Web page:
Notes on Fight Choreography

As a career martial artist, this one is close to my heart.

The two most important aspects of good fight choreography is 1) the Athletic Quotient (AQ) of your actors; and 2) the amount of time you have to train them.

Recent cultural breakthroughs have enabled truly unique innovations in fight choreography and exposed the American audience to bold new choreography previously limited to Asia.

Regardless of what style you choose, it is critical — and the word is critical — that you schedule enough time to train your actors in the sequence.  The more exotic the fight sequence, the longer it will take.  There are no exceptions.

For actors who fantasize about being in a sexy on-screen superfight, it is vitally important that he or she maintain an above-average physical conditioning.  Not only will you have to throw punches and kicks, you will have to feign impact and injuries repeatedly for every take, and that can be exhausting no matter how good a shape you are in.

Aside from the obvious reasons of health and figure, actors should always be capable of some exertion.   Though such classes as Tai-Bo and kickboxing pale in comparison to the robust styles of Kung Fu and its many variations, these classes will at least get the actor thinking about his or her body, how it moves, lines of energy, dimensions and range of movement.

For the fight choreographer, there can be no compromise.  If you are in charge of fight in a film you must lord of your actors and ensure they arrive at every rehearsal, excuses notwithstanding.   If you are fortunate enough to be a director/fight choreographer, take a long, hard look at your actors’ Athletic Quotient (AQ) and make the call.  Some actors, no matter how talented, pretty or compelling, simply cannot fight.

If you need them in your movie, put them some place their gross lack of dexterity will not hinder your film.  If they are salvageable, work them and work them hard.

Actors who are unable or unwilling to commit to the training of any film should be released and recast.  No excuses.  Your production is too valuable to jeopardize over flakes and indecisive men and women.  Constant tardiness or absences should be rewarded with dismissal.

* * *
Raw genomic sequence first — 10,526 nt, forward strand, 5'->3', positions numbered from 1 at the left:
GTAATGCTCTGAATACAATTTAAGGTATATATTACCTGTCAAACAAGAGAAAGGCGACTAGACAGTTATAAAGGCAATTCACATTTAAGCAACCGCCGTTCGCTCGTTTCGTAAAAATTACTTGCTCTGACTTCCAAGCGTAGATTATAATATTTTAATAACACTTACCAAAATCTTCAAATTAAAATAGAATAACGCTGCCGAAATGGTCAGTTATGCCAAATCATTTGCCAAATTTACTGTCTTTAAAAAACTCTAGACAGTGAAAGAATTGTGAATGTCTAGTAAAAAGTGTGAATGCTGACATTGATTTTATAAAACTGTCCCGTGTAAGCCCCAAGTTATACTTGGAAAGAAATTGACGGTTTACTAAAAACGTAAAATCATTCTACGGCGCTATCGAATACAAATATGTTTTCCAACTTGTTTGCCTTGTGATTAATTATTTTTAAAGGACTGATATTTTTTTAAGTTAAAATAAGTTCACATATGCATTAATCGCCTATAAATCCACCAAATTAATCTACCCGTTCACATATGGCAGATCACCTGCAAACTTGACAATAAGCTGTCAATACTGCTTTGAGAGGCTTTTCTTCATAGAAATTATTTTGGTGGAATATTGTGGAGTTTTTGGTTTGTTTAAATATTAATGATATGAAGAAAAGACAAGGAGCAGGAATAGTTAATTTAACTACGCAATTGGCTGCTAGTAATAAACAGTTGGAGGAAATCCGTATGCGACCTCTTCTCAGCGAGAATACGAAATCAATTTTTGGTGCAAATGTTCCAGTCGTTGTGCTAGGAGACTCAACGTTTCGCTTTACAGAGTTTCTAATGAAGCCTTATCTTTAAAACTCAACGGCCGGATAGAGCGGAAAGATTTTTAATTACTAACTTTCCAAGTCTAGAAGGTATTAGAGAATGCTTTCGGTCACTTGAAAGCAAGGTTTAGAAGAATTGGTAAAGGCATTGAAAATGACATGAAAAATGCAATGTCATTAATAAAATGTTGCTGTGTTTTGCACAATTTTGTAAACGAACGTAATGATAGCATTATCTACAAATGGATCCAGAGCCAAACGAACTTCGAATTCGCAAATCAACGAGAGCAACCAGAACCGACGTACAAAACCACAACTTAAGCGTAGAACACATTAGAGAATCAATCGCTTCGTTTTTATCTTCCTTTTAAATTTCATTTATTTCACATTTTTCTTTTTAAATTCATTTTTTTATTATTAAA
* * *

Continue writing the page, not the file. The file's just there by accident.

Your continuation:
With regard to training, no amount of coddling will do — hit the ground running.  If your actors do not have a lot of experience but they are capable of the physical actions, you will need patience with them, but don’t cut them any slack.  There is no easy way to get a convincing martial authority on film other than to drill the actor relentlessly until the action is second nature, reflexive and commanding.

A confused, weak and timid fight is not a fight, it’s an embarrassment.

Bottom line:  if your film has a lot of action take your time.  Fight the right people then train them hard.  Put them on a strict diet if necessary.  At a minimum, the actor  should be complimenting their martial arts training with a regular weekly workout at the gym — two to three times a week.

If this is unattainable,  move on to other actors who either already have physical fitness training and enthusiasm for athleticism, or keep searching until you find someone.

Beyond all this, your actors are precious.  Do not endanger them.  If you need something dangerous, obviously you hire a stunt double.   Just make sure the stunt double is approximately the same height, weight, complexion and race as your actor.  Otherwise, it just looks, well, odd.


~ by David Jetre on November 24, 2008.

One Response to “Notes on Fight Choreography”

  1. Great pics, are these stills from your film?

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